American writers

Currently Reading: Harper Lee (To Kill a Mockingbird)

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Acquired this copy my senior year of high school when helping our English teacher & Department Chair clear out one of their storage rooms. She allowed us to take books for free 🙂

Felt the urge to re-read and actually finish this classic *coughs 15 years later.* In high school, it wasn’t due to a lack of interest that I didn’t complete my reading session, but circumstance. I’d  fallen behind on reading assignments due to illness, and in an attempt to balance all of  my other classes stayed behind the rest of my English one. Every near catch up was still a chapter or few behind, until the time came we were going to watch the film adaptation in class. I figured what was the point? The rest of the story would be spoiled so, I settled with just enjoying the movie.
This urge was probably less out of the blue and more a subliminal encouragement when factoring in the kinds of things happening around the United States socially and politically and a not too distant announcement of Harper Lee releasing another book (simultaneously sequel and prequel), Go Set a Watchman, this summer. A work that I find intriguing given its content and the timing for Lee to pop back on literary radar in preparation for it. Keep Reading

Currently Reading: Ralph Ellison (Invisible Man)

Invisible Man by Ralph Ellison

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© Image courtesy of L.A. Lanier’s Instagram (@thesquibbler)

I didn’t snag this one on a whim. It was recommended, and over the years I heard good things, but it took me a while to acquire simply because I kept forgetting when on the prowl for new reads and expanding my collection. I decided it would be next because it was more challenging at 580 pages than the other works I’ve read this month. I may have mentioned I’m not the fastest of readers, and because of this I can easily talk myself out of choosing a book to read. Anything beyond 400 pages starts to look intimidating and the “task” of getting through it can be overwhelming, especially if anyone else knows I’m supposedly reading it. And I just don’t trust myself  to be able to tackle the works within “reasonable” amounts of time. But the only way to help improve my reading speed is to keep reading and keep taking on those that take longer to digest, at least on the surface. So far, I’m a little more than halfway through, and pleased with the pace I’ve been going, almost to the point of proud. But that won’t happen until I can check it off as read. Invisible Man hasn’t disappointed either. The writing is far more engaging than I was expecting based on the synopsis and so well executed. Some paragraphs sing almost poetically while others push you to read more, and it makes me pause to reflect and consider things about myself and those around me. And really it’s just been the kind of book I need to read at this moment in my life. So if you were one of few that encouraged me to pick it up. Thank you.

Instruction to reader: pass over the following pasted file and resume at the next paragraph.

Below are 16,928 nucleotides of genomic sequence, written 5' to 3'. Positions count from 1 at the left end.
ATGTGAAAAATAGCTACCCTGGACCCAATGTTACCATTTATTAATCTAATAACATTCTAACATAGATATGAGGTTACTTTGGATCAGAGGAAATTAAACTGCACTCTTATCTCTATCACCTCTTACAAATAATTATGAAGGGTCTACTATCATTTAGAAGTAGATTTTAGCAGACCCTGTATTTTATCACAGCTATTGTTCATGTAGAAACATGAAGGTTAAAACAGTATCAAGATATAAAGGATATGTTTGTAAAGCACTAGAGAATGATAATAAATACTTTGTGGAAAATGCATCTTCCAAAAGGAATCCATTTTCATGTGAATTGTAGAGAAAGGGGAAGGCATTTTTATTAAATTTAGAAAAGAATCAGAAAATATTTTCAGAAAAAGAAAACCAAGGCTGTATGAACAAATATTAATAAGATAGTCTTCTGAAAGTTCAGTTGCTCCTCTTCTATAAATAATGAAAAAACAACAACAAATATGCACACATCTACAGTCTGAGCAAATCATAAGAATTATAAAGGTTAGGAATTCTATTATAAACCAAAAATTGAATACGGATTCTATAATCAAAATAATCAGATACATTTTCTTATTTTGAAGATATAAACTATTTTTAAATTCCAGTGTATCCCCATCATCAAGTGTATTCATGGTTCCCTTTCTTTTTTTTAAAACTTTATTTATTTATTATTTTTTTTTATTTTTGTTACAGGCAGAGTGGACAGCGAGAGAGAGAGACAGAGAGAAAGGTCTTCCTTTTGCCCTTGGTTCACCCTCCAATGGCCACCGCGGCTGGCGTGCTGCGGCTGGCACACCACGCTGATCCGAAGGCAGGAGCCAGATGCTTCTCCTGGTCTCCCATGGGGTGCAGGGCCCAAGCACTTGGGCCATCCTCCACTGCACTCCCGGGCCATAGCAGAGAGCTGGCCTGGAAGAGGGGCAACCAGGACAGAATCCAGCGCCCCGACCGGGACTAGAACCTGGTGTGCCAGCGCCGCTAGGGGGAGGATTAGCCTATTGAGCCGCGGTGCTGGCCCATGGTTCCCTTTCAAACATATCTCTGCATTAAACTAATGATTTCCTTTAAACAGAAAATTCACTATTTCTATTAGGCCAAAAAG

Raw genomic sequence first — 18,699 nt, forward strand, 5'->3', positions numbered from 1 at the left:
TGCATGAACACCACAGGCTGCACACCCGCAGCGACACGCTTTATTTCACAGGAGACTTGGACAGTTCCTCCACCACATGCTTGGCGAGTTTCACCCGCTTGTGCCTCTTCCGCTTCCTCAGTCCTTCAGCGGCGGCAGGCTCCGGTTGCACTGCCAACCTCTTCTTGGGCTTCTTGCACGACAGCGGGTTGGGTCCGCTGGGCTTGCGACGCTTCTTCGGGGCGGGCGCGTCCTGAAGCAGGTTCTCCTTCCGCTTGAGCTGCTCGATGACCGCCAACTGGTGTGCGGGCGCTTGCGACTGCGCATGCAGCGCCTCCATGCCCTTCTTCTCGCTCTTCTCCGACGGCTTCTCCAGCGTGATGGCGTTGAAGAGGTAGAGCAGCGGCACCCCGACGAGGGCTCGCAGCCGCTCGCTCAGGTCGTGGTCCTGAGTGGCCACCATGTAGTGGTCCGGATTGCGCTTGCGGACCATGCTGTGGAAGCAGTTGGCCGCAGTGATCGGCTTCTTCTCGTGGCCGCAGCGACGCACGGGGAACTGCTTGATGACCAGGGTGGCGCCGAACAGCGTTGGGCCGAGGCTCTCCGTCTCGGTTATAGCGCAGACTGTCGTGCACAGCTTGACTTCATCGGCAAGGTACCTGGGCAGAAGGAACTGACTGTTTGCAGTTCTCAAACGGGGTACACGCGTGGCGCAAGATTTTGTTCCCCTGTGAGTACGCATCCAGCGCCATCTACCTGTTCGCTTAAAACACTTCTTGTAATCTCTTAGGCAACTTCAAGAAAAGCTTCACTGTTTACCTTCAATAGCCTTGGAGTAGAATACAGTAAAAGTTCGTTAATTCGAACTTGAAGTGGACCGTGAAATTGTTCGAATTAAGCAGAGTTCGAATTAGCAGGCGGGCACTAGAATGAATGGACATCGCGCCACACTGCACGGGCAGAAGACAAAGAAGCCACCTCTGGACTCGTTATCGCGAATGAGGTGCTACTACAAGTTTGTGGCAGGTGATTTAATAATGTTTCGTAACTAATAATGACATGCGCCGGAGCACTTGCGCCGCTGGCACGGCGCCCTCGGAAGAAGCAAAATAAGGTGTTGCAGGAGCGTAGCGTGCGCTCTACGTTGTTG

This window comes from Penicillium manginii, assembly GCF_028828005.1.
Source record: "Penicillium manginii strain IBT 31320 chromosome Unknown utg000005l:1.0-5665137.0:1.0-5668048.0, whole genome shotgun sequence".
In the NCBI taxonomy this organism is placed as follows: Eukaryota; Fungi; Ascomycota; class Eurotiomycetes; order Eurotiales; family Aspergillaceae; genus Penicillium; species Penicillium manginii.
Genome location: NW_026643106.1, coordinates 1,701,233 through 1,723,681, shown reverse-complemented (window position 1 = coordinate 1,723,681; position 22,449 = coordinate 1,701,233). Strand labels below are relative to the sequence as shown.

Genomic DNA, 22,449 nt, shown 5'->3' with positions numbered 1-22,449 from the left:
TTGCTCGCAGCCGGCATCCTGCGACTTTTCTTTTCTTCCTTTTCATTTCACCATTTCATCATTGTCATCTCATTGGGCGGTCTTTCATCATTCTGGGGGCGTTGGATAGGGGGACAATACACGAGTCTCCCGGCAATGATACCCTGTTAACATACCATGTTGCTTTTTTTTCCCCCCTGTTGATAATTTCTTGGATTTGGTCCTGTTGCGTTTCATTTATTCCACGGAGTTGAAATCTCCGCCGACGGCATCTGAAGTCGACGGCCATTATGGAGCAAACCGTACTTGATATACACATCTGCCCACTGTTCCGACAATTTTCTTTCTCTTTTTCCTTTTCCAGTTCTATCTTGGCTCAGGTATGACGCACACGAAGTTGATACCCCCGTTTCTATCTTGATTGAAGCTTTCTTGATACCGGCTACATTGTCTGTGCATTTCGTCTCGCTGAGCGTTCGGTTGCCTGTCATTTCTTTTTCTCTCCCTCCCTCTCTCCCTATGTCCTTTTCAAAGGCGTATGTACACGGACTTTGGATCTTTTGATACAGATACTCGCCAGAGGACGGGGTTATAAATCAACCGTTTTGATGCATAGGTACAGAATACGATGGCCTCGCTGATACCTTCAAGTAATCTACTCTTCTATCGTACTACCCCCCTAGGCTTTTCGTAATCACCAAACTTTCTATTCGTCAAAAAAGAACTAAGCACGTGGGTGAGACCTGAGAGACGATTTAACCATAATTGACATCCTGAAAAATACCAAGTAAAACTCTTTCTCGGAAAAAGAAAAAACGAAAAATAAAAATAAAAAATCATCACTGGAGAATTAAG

Currently Reading: Lorraine Hansberry (A Raisin in the Sun)

A Raisin in the Sun by Lorraine Hansberry

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© Image courtesy of L.A. Lanier’s Instagram (@thesquibbler)

As part of the Advanced Placement English curriculum during my junior year (11th grade) of high school, we had the option of reading one of two plays. This and The Glass Menagerie by Tennessee Williams. I read the latter with no problem. I purchased both works, but never got around to reading A Raisin in the Sun. Unfortunately, I think some of the reason I didn’t select Hansberry was because there was this sense of you should learn more about your heritage. But when it came to the students it seemed as if ones blackness was called into question if you weren’t reading all of these prominent black female writers when given the option (Toni Morrison, naturally another). I certainly appreciated the fact that a southern suburban high school, gave us the option, and didn’t insist on only reading white American male authors. However, all the other females in my class of black heritage were reading it, and this notion of we’re going to determine who you are was a huge turn off. So, I resisted. Plus the synopsis for Menagerie appealed more to me. What amused me later, was when we watched film adaptations, these students were some of the first who seemed disinterested in either play. Further encouraging me to remove myself from this display of false pride flag waving. Years later, it’s still in my unread pile…until now. After reading one play I was in the mood for another and thought what better time to rectify this wrong that was no fault of Hansberry’s, but self-exploring adolescent circumstances.

If interested in a written review or just to hear my opinions on the work let me know in the comments or contact me 🙂